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Carin Booth: Dont neglect most important meal of day breakfast
0531BREAKFAST
Breakfast should include carbohydrates, protein and fiber daily.

We’ve all heard the age-old adage “Breakfast is the most important meal of the day.”

Well, research proves this to be true indeed.

The word breakfast literally means “breaking-the-fast,” allowing your body to refuel after being without food throughout the night, often up to 12 hours. This fuel will allow our bodies to replenish missing nutrients and provide the kick start we need to power up for our day.

One of the finest benefits of breakfast is the amount of energy it provides; energy that sustains us into the late morning. Breakfast also provides energy throughout the day needed for better concentration and problem solving skills. It can also provide help with memory as well as endurance and strength.

This energy helps children and adults with their performance at school and work.

According to the American Academy of Pediatrics, up to 12 percent of children regularly skip breakfast before school for either financial reasons or a lack of time in the morning. Research shows students who eat breakfast before school have better school scores and improved attention. Students also tend to be on their best behavior and are more alert after a balanced breakfast.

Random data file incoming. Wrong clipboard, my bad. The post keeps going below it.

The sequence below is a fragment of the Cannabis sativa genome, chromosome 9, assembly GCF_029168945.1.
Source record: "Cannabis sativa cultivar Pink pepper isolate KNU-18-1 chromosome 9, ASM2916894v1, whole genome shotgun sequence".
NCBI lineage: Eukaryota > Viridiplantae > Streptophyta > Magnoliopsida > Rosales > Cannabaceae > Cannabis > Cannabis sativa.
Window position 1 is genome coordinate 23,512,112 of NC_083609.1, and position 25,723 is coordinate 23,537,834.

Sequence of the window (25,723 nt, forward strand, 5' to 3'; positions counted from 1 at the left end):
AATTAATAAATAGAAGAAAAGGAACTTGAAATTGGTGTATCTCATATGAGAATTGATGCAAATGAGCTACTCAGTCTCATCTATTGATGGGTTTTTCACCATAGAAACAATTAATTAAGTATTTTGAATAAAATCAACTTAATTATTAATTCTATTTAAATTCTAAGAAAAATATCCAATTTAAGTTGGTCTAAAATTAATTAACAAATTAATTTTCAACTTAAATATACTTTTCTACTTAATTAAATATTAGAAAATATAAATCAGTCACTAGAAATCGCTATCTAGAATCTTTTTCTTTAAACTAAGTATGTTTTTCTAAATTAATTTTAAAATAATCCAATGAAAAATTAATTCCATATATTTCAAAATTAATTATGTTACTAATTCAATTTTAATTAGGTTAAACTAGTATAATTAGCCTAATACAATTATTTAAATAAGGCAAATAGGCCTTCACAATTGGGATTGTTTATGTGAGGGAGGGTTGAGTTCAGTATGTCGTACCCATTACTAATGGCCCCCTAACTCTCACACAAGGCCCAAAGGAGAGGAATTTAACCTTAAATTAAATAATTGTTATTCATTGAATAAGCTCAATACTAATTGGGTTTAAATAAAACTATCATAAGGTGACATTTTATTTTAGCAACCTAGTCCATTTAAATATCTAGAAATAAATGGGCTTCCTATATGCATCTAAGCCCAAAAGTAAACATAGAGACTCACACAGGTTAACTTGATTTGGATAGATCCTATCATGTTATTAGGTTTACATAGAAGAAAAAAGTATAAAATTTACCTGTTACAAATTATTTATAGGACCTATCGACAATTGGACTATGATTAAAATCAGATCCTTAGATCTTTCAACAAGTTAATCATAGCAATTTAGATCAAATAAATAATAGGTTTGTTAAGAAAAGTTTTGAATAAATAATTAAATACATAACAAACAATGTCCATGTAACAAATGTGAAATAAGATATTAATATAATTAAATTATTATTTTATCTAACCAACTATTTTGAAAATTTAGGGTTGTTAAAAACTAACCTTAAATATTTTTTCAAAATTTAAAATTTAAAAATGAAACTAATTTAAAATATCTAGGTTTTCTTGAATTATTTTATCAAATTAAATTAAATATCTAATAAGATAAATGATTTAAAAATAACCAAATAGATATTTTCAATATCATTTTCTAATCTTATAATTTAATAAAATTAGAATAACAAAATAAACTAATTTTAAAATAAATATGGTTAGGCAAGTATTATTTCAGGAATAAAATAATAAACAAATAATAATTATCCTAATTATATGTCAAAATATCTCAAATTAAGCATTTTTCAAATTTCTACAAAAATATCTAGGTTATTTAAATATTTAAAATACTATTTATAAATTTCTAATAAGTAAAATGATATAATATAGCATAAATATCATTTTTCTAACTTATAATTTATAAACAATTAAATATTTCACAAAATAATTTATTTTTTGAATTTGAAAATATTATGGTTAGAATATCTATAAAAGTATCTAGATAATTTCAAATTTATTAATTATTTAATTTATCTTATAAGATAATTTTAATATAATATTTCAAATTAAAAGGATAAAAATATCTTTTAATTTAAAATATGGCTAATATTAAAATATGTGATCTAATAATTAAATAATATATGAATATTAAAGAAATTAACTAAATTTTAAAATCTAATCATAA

The same can be said about working adults. Breakfast provides the benefit of being less distracted and more productive. It also contributes to a longer attention span.

Breakfast not only supplies you with energy for the day, it replenishes blood sugar. Therefore, the foods we choose for breakfast are the first things that refuel our brain and body, so choose wisely. It is important to include carbohydrates, protein and fiber daily in your breakfast choices.

Breakfast also reduces the risk of health-related diseases since adequate nutrition decreases the risk of developing chronic diseases such as heart disease and diabetes. Breakfast eaters tend to indulge in less fat than those who skip breakfast, contributing to heart disease.

For parents to maintain healthy breakfast habits and pass them onto their children, allow kids to plan the morning meal and use this time connect and engage with them during the preparation process.

To encourage kids to eat breakfast, consider using phrases such as “Eating breakfast will help you have the energy to play outside today” or “Breakfast will help you grow strong.”

Allow children to choose toppings for cereals such as fruit, granola, nuts or raisins. Visit the website extenstion.uga.edu for fun combinations of toppings and other delicious breakfast ideas.

With summer approaching, plan a few “breakfast picnics” for the kids. This could be at the park, lake, beach or in your living room. Allow kids to plan and pack the breakfast items and use that as an opportunity to teach them about healthy foods.

Establishing healthy breakfast eating patterns proves to be beneficial for a lifetime.

 

Editor’s note: The University of Georgia and Clemson University Extension offices contributed.

Carin Booth is the family and consumer sciences agent at the University of Georgia Cooperative Extension Office in Hall County. She can be reached at 770-535-8293 or boothc@uga.edu. Her column runs on a monthly basis.

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